I am glad you see the belief in [my stories] because it is there. The truth is my stories have been watered and fed by Dogma. I am a Catholic (not because it's advantageous to my writing but because I was born and brought up one) and at some point in my life I realized that not only was I a Catholic but that this was all I was, that I was a Catholic not like someone else would be a Baptist or a Methodist but like someone else would be an atheist. If my stories are complete it is because I see everything as beginning with original sin, taking in the Redemption, and reckoning on a final judgment. I have heard people say that all this stifles a writer, but that is foolishness; it only preserves your sense of mystery.

[W]hen you present a pathetic situation, you have to let it speak entirely for itself. I mean you have to present it and leave it alone. You have to let the things in the story do the talking. I mean that, as author, you can't force it and I think you tend to force it in your story, every now and then. The first thing is to see the people at every minute. You get into the old man's mind before you let us know exactly what he looks like. You have got to learn to paint with words. Have the old man there first so that the reader can't escape him. This is something that it has taken me a long time to learn. Ford Madox Ford said you couldn't have somebody sell a newspaper in a story unless you said what he looked like. You have to learn to do this unobtrusively of course.

--Flannery O'Connor

Sunday, December 2, 2018


I actually had several people ask me last week if I "observed" Black Friday.

Are you kidding me?

I don't even like to shop during the rest of the year. And why on God's green earth would I need any new "electronics?"

Above, for example, is my "sound system," purchased from (the now defunct) Circuit City for probably 40 bucks probably 10 years ago. It plugs into the wall. On it, I can perch my ipod nano circa generation 2 or so on which, again several years ago, I painstakingly loaded all my downloaded CDs. Then I figured out how to do the "artwork" and paired a cool photo I'd taken somewhere on my travels with each album.

Unfortunately I think I got dishwater on the thing awhile ago cause now the ipod has no display and when I turn on my...machine (I'm seriously not sure what it's called and feel free to bid on what at this point should by all rights be a valuable antique), the ipod makes a weird beeping noise, like a sickly alarm clock, but still, amazingly, plays. I can forward to the next song but I have no control over what song or in what order. So surprise me! It's like having a radio back in the old days, when we took what was aired as it came. Doo de doo. Music!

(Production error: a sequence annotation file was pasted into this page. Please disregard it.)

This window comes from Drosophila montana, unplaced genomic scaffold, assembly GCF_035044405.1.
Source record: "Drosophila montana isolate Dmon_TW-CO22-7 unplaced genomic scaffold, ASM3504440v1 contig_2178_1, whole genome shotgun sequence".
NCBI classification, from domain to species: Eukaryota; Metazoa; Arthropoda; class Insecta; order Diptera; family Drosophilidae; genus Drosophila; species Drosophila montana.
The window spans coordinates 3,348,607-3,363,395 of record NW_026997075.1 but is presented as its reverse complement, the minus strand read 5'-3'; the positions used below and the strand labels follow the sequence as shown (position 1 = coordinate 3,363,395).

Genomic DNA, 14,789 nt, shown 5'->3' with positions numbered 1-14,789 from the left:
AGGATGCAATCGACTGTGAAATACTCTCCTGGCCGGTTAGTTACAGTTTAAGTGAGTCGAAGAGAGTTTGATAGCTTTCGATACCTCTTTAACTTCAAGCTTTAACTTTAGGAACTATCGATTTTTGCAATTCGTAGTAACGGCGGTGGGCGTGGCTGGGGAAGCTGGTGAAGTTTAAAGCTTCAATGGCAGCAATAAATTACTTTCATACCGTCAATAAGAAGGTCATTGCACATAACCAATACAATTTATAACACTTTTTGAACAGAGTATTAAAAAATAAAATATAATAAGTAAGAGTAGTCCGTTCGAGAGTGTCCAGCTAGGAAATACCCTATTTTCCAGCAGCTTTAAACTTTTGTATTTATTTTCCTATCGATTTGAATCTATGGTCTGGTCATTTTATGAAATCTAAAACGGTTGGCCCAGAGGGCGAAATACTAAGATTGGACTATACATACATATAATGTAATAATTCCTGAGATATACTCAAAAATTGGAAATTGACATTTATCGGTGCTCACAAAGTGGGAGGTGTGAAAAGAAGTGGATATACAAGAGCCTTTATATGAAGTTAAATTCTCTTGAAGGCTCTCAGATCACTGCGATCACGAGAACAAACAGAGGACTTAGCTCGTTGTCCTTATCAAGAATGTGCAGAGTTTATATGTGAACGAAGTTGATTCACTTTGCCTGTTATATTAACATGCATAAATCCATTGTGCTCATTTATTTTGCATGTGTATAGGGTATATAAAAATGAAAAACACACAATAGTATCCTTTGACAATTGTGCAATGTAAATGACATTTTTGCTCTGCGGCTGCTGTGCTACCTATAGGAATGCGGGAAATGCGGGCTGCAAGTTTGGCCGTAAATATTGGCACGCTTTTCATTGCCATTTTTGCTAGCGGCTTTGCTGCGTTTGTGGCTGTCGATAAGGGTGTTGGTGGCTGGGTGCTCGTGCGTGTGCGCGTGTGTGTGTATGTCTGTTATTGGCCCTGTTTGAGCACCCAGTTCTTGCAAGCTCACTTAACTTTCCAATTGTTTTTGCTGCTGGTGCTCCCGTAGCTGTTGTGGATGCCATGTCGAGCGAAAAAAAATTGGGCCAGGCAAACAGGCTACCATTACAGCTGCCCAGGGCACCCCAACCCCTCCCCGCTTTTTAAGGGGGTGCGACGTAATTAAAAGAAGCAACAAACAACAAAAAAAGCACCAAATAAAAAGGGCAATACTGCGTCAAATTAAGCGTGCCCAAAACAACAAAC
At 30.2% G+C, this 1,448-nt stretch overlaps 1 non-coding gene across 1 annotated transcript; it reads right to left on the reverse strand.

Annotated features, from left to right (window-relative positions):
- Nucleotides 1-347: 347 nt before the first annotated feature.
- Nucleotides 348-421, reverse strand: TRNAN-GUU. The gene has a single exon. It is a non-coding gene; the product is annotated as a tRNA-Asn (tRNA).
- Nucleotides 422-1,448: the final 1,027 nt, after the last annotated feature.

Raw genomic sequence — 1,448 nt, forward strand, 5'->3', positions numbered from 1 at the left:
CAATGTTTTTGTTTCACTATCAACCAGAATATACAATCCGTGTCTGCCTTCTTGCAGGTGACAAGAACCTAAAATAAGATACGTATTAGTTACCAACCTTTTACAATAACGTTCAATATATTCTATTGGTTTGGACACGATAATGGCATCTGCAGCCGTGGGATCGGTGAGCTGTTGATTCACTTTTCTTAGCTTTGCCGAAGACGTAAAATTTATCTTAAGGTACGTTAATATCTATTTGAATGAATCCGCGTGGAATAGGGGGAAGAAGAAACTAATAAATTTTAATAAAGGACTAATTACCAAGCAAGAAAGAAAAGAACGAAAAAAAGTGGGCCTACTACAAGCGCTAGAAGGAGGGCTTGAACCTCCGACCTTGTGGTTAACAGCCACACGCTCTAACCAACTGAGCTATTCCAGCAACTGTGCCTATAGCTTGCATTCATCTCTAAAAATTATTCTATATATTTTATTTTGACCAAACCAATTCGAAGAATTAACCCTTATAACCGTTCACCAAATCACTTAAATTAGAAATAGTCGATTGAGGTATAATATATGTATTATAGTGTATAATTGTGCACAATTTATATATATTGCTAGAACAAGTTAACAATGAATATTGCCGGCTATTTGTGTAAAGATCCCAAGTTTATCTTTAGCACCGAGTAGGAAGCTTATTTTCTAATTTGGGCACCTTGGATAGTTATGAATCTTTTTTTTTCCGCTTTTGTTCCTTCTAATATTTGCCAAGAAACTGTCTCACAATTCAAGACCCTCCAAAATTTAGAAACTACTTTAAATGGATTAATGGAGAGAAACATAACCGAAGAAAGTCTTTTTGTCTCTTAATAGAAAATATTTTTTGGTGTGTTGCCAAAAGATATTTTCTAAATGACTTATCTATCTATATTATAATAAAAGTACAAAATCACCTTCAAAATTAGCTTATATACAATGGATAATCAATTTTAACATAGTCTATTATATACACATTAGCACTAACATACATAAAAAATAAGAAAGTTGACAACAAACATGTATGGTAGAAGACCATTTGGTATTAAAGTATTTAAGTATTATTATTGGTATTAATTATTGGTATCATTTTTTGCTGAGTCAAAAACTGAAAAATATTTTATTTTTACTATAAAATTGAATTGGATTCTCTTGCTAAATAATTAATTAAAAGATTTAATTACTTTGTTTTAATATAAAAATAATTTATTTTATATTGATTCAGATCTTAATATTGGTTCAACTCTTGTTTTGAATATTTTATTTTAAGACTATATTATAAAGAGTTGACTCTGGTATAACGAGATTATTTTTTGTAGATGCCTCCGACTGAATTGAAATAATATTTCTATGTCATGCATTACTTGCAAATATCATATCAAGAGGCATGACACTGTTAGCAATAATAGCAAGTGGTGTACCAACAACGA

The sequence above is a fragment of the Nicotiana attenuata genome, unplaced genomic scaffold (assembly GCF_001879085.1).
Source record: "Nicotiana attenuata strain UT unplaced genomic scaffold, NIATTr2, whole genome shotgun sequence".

I can also hit the button "Open" and a little door slides back and can put in one of the many CDs I still own and cherish, many of them home-burned, from the olden days. I mean enough's enough. I did move on, with much reluctance, from my Walkman but how much music does one person need? Plus I tend to listen to the same album (esp if classical) over and over, which I'm sure is some form of OCD of perhaps just laziness.

Anyway, I am perfectly happy as is and actually listen to most of my music in the car or at the gym (does everyone know about freegal?). So I spent the day after Thanksgiving as I prefer to call it feeling grateful, writing, taking a long walk, going to Mass, seeing the new Aretha F documentary "Amazing Grace," and in happy anticipation of Advent.

Then the next day someone mentioned something called "Giving Tuesday." Seriously, I don't even want to know. The very sound of one more branded, hashtagged, facebooked, crowd-funded, mob mentality day made me want to lie down and take a long nap.

St. Teresa of Calcutta once observed: "I don’t want you to give to us from your abundance. I don’t need money from your abundance. I ask that you share in our work. I ask that you lend your hands in understanding. Come and help care for our needy. Come and see…I want you to give with the attitude of that little boy who said, ‘I will not eat sugar for three days. I will give it to Mother Teresa.’ "

Like most of us I'm sure, I gladly and humbly donate to natural disaster victims, the war-torn, the hungry, the needy, both far and near. But no sugar--for THREE DAYS!? Let's not go overboard...

Here's a documentary about Russian pianist Maria Yudina, who would give all her money to the poor and live with her cats in a freezing garret, practicing in the cold...